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Casio Exilim EX-FC100 review

Our Rating :
Price when reviewed : £345
inc VAT


1/2.3in 9.1-megapixel sensor, 5.0x zoom (37-185mm equivalent), 146g

This is the third model in Casio’s High Speed range of cameras.

Whereas the EX-F1 and EX-FH20 are both super-zoom models, the EX-FC100 fits into the slender Exilim range. It’s well specified for a compact camera, with a 5x zoom, optical image stabilisation and 720p HD video capture. There’s no manual exposure, however, which is disappointing at this price.

Like its High Speed siblings, the FC100 has plenty of impressive tricks on offer. As well as an HD video mode, it can record low-resolution, slow-motion video – a fantastic source of entertainment. However, its principal talents lie in continuous shooting, where it can capture 30 6-megapixel images in a single second. This is brilliant for shooting wildlife, sports and science experiments, and although it’s not as fast as the F1’s 60fps or the FH20’s 40fps modes, it’s still very impressive. In this mode, you can also set the camera to store a constant stream of images to the camera’s cache. It keeps a running buffer of up to 25 frames before you even press the shutter button, which can make all the difference between capturing that perfect moment or missing it.

The Slow button provides a novel way of capturing a single picture with split-second precision. Pressing it sets the camera off, and it buffers around three seconds’ worth of shots to the cache. It immediately starts playing these back on the display in slow motion. Simply click the shutter when you see the frame you want, and it’s then saved to memory card. This is an ingenious way of getting group shots in which no-one is gurning or blinking, and it’s great fun to use.

A couple of unusual scene presets take advantage of the fast continuous speed. One captures a burst of frames, identifies a moving object against a static background and superimposes it in multiple positions across a single frame. Another superimposes frames to reduce noise in low-light shots, shifting each one as necessary so they line up accurately.

As with the F1 and FH20, the FC100’s image quality doesn’t live up to the price. Noise was visible even in bright conditions at ISO 100, and Casio’s clumsy noise-reduction processing gave details a slightly grubby appearance. In low light, ISO 1600 shots were hopelessly noisy, but automatic settings limited the sensitivity to ISO 400 and turned in acceptable results. Colours were vibrant with flattering skin tones, if you exclude the pallid flash-lit shots. The autofocus sometimes failed to lock on to subjects, but focus was otherwise sharp right into the corners of frames. HD video was detailed and sound quality was above average, but once again, the picture was noisy. In bright light, slow-motion video looked fantastic.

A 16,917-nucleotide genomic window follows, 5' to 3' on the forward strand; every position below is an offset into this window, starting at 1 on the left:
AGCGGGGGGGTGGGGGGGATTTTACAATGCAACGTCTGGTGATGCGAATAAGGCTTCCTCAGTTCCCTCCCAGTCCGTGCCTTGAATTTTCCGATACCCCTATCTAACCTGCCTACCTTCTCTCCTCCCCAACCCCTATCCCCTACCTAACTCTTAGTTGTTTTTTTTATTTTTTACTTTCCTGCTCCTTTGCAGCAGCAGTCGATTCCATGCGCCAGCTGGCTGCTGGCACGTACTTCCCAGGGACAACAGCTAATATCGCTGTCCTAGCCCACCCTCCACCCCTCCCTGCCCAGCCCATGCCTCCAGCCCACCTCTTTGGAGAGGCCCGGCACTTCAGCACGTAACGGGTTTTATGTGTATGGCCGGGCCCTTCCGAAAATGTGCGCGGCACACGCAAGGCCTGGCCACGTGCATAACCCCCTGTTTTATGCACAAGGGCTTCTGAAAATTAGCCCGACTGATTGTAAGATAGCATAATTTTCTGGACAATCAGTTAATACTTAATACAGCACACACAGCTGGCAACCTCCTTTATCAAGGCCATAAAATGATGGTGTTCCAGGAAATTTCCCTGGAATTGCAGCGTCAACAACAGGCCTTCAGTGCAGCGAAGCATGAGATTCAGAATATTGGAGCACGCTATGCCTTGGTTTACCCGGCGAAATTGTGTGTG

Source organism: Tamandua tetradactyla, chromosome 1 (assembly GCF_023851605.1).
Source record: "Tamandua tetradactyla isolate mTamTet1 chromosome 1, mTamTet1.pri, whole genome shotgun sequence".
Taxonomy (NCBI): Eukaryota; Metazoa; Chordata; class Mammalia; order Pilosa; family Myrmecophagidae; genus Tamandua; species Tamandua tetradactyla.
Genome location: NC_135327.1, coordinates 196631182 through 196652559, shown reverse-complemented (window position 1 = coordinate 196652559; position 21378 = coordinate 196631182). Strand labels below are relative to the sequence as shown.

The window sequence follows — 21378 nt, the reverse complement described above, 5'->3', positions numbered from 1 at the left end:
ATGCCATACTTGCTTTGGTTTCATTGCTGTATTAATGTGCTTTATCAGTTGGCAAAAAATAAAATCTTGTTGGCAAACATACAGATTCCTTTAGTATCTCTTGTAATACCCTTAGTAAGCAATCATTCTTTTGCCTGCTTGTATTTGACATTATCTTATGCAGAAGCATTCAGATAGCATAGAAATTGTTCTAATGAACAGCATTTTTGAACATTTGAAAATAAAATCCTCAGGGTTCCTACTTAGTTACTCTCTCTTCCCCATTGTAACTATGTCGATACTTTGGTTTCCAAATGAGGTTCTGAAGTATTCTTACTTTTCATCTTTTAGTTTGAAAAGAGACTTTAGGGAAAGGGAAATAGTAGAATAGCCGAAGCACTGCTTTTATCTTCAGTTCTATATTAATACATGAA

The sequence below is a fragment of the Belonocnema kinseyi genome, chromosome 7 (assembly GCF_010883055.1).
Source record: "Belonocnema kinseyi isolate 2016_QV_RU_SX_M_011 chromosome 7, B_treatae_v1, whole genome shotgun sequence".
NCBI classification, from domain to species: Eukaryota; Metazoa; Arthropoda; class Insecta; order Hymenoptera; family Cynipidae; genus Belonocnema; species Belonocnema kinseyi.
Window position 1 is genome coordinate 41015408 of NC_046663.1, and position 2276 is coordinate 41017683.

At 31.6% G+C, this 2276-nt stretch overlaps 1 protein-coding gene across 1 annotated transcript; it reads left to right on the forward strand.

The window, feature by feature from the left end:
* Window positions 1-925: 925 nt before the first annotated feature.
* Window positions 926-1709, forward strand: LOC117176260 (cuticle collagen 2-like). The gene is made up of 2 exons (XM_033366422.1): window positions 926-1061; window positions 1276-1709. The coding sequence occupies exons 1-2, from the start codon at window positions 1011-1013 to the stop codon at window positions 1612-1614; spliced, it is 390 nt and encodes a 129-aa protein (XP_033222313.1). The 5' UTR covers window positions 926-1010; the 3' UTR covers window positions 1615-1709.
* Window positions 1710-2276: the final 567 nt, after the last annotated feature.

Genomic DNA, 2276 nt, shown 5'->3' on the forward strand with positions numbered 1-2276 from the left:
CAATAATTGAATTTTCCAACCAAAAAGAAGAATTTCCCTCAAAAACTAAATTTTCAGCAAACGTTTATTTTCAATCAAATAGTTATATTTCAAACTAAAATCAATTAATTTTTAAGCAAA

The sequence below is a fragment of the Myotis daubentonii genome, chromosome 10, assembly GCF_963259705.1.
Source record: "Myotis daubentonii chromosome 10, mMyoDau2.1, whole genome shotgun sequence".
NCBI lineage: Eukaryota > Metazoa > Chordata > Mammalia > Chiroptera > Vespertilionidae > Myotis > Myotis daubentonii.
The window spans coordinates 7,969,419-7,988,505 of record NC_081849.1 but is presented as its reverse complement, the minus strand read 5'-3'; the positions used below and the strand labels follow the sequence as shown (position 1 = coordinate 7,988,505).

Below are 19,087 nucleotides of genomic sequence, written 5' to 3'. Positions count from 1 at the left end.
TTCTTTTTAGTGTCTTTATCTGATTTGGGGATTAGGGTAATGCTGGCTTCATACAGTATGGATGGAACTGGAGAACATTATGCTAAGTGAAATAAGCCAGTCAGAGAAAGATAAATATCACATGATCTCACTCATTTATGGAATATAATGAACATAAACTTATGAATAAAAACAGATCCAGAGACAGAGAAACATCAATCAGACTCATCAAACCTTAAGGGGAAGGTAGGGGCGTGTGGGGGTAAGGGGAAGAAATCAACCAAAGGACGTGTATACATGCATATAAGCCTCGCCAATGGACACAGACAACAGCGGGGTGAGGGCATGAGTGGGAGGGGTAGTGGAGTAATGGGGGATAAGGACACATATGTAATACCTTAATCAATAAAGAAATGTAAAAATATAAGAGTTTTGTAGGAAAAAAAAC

It’s disappointing that the FC100’s image quality isn’t better – it compares well with images from £200 cameras, but costs significantly more. Despite this, if you like the sound of its impressive array of specialist tricks, the FC100 is well worth the extra cash.

Basic Specifications

Rating ****
CCD effective megapixels 9.1 megapixels
CCD size 1/2.3in
Viewfinder none
LCD screen size 2.7in
LCD screen resolution 230 pixels
Optical zoom 5.0x
Zoom 35mm equivalent 37-185mm
Image stabilisation optical, sensor shift
Maximum image resolution 3,456×2,592
Maximum movie resolution 1280×720
Movie frame rate at max quality 30fps
File formats JPEG; AVI (M-JPEG)


Memory slot SDHC
Mermory supplied 32MB internal
Battery type 3.7V 1,300mAh Li-ion
Battery Life (tested) 300 shots
Connectivity USB, AV
Body material aluminium
Accessories USB and AV cables
Weight 146g
Size 59x100x23mm

Buying Information

Price £345

Camera Controls

Exposure modes auto
Shutter speed auto
Aperture range auto
ISO range (at full resolution) 100 to 1600
Exposure compensation +/-2 EV
White balance auto, 6 presets, manual
Additional image controls contrast, saturation, sharpness
Manual focus Yes
Closest macro focus 3cm
Auto-focus modes multi, centre, tracking, face detect
Metering modes multi, centre-weighted, centre, face detect
Flash auto, forced, suppressed, red-eye reduction
Drive modes single, continuous, self-timer, muilti-motion image